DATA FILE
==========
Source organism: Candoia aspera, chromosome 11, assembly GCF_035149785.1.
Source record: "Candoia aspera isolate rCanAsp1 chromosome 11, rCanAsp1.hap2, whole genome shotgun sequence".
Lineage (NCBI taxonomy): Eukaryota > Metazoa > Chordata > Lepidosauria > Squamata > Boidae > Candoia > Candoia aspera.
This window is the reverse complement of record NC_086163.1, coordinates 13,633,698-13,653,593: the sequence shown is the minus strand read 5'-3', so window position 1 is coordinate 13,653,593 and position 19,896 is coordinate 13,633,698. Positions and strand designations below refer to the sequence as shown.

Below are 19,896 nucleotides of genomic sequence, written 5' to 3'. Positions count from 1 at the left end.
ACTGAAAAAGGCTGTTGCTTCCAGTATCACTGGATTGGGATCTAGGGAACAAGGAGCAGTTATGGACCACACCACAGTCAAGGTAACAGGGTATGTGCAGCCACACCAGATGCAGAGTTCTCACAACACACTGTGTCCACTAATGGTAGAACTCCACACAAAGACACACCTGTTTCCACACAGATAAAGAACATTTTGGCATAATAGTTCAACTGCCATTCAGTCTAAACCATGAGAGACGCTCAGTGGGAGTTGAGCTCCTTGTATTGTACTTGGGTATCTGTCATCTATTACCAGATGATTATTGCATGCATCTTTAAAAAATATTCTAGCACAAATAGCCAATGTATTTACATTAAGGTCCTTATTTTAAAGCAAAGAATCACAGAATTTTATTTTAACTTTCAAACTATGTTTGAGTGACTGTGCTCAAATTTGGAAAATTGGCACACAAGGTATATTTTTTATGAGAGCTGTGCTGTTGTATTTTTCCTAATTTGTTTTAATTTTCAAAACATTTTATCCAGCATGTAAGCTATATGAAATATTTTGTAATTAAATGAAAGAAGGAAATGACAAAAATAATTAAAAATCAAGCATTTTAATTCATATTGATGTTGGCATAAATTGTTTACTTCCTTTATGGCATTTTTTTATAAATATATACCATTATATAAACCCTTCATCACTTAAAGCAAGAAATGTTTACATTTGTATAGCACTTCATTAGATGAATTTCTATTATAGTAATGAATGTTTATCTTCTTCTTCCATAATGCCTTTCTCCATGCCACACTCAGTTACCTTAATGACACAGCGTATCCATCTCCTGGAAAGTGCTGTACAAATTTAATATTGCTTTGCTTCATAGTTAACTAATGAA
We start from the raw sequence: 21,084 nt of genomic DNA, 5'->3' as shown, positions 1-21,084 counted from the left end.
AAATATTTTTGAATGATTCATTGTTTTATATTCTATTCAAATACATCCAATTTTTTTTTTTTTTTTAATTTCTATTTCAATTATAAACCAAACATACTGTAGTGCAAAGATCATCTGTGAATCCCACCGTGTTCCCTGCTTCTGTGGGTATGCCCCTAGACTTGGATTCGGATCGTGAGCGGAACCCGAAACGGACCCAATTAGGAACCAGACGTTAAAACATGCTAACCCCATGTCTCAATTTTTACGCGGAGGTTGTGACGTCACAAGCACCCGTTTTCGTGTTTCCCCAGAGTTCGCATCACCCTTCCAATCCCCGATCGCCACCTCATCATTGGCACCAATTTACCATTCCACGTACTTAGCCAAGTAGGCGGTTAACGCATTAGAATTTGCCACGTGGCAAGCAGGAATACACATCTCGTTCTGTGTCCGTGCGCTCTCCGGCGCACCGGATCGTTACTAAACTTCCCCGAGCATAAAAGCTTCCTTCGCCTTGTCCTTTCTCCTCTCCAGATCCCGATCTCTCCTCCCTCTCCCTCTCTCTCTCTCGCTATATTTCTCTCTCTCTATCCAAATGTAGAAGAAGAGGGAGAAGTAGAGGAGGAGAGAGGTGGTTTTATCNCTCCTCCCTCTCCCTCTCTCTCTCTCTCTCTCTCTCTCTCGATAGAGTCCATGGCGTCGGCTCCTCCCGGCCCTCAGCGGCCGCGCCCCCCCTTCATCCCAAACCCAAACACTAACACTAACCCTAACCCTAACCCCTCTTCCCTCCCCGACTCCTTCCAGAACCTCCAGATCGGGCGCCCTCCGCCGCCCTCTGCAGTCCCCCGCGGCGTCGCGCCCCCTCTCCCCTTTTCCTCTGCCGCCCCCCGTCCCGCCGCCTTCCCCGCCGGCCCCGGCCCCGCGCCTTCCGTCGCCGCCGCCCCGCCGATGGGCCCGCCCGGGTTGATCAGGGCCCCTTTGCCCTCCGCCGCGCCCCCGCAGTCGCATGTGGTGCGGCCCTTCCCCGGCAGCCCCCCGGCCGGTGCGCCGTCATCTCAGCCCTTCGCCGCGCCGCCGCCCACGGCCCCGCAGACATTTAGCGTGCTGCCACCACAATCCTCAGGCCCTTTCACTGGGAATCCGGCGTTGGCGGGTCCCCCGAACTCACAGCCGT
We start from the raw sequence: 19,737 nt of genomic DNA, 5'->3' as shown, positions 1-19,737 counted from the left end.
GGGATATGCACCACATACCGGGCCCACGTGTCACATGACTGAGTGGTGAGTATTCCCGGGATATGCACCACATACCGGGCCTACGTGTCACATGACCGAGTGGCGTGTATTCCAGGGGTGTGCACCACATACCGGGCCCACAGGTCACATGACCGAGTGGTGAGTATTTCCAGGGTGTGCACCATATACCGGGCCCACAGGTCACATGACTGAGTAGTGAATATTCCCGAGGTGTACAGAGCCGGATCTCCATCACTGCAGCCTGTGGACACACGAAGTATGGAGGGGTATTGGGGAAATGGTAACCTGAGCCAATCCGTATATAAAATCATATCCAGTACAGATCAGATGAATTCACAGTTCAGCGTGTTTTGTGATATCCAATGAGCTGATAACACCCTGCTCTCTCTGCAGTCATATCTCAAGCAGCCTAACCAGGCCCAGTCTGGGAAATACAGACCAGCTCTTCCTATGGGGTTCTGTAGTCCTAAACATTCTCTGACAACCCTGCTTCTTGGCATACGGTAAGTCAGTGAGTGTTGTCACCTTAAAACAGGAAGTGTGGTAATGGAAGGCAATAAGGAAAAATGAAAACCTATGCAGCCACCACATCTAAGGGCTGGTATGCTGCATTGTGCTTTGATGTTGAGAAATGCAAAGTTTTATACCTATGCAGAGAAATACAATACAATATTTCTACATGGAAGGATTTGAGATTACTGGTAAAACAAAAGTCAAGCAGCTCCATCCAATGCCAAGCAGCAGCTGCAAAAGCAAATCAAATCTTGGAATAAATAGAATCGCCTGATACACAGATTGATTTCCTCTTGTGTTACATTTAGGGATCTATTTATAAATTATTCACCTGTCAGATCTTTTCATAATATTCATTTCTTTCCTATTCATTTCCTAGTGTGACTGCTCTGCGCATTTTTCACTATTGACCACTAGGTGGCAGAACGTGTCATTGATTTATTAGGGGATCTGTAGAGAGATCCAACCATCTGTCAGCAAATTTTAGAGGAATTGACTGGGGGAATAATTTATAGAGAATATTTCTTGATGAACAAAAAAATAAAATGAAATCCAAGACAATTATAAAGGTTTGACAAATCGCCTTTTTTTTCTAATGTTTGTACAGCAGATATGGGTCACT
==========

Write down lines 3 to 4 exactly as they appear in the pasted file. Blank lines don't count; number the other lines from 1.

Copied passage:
Lineage (NCBI taxonomy): Eukaryota > Metazoa > Chordata > Lepidosauria > Squamata > Boidae > Candoia > Candoia aspera.
This window is the reverse complement of record NC_086163.1, coordinates 13,633,698-13,653,593: the sequence shown is the minus strand read 5'-3', so window position 1 is coordinate 13,653,593 and position 19,896 is coordinate 13,633,698. Positions and strand designations below refer to the sequence as shown.